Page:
Human HEL308 localizes to damaged replication forks and unwinds lagging strand structures.
Tafel AA., Wu L., McHugh PJ.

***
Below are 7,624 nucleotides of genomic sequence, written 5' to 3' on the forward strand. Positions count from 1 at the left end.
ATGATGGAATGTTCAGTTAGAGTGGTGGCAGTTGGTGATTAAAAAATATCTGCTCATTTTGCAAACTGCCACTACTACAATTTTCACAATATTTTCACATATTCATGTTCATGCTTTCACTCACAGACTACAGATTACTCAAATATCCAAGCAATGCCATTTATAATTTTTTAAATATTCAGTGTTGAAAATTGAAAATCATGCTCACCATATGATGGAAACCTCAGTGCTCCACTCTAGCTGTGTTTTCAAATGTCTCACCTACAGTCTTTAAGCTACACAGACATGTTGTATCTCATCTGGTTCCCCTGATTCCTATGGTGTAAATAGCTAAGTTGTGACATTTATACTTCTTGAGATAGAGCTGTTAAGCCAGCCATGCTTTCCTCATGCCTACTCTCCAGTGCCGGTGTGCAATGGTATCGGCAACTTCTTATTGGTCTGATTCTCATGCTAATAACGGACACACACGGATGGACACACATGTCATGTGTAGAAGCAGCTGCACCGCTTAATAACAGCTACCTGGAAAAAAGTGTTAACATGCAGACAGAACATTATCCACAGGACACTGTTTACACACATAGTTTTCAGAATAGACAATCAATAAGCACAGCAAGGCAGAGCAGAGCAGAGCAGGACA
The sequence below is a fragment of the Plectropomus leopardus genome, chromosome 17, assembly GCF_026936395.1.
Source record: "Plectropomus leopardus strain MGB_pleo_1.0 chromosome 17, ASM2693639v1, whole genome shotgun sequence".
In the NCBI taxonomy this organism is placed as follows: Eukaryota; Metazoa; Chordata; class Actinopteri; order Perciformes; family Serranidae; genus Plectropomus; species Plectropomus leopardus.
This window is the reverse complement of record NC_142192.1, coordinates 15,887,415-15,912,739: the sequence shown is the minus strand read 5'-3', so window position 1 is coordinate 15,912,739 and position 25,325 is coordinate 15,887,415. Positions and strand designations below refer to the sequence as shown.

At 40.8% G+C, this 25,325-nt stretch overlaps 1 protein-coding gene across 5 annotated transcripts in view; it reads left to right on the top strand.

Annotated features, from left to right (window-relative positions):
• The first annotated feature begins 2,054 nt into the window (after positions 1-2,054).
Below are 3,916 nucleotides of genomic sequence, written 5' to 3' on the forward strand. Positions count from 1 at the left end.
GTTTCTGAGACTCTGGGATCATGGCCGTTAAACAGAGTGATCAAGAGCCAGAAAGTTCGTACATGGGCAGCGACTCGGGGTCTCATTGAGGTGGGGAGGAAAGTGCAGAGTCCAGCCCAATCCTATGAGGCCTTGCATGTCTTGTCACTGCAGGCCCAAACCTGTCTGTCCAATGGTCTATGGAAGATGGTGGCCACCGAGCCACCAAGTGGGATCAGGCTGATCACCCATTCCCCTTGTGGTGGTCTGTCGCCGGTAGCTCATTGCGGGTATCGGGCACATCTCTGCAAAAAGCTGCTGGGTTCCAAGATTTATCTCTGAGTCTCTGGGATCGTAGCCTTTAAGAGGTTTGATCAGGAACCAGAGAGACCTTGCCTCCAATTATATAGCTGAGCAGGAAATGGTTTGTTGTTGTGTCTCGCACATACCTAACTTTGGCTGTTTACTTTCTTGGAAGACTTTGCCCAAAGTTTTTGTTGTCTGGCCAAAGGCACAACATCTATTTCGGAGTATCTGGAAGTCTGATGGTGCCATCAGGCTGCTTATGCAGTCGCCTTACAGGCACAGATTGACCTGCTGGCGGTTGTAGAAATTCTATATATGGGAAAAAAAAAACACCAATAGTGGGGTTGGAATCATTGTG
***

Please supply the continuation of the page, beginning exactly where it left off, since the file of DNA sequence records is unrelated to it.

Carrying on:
HEL308 is a superfamily II DNA helicase, conserved from archaea through to humans. HEL308 family members were originally isolated by their similarity to the Drosophila melanogaster Mus308 protein, which contributes to the repair of replication-blocking lesions such as DNA interstrand cross-links. Biochemical studies have established that human HEL308 is an ATP-dependent enzyme that unwinds DNA with a 3' to 5' polarity, but little else is know about its mechanism. Here, we show that GFP-tagged HEL308 localizes to replication forks following camptothecin treatment. Moreover, HEL308 colocalizes with two factors involved in the repair of damaged forks by homologous recombination, Rad51 and FANCD2. Purified HEL308 requires a 3' single-stranded DNA region to load and unwind duplex DNA structures. When incubated with substrates that model stalled replication forks, HEL308 preferentially unwinds the parental strands of a structure that models a fork with a nascent lagging strand, and the unwinding action of HEL308 is specifically stimulated by human replication protein A. Finally, we show that HEL308 appears to target and unwind from the junction between single-stranded to double-stranded DNA on model fork structures. Together, our results suggest that one role for HEL308 at sites of blocked replication might be to open up the parental strands to facilitate the loading of subsequent factors required for replication restart.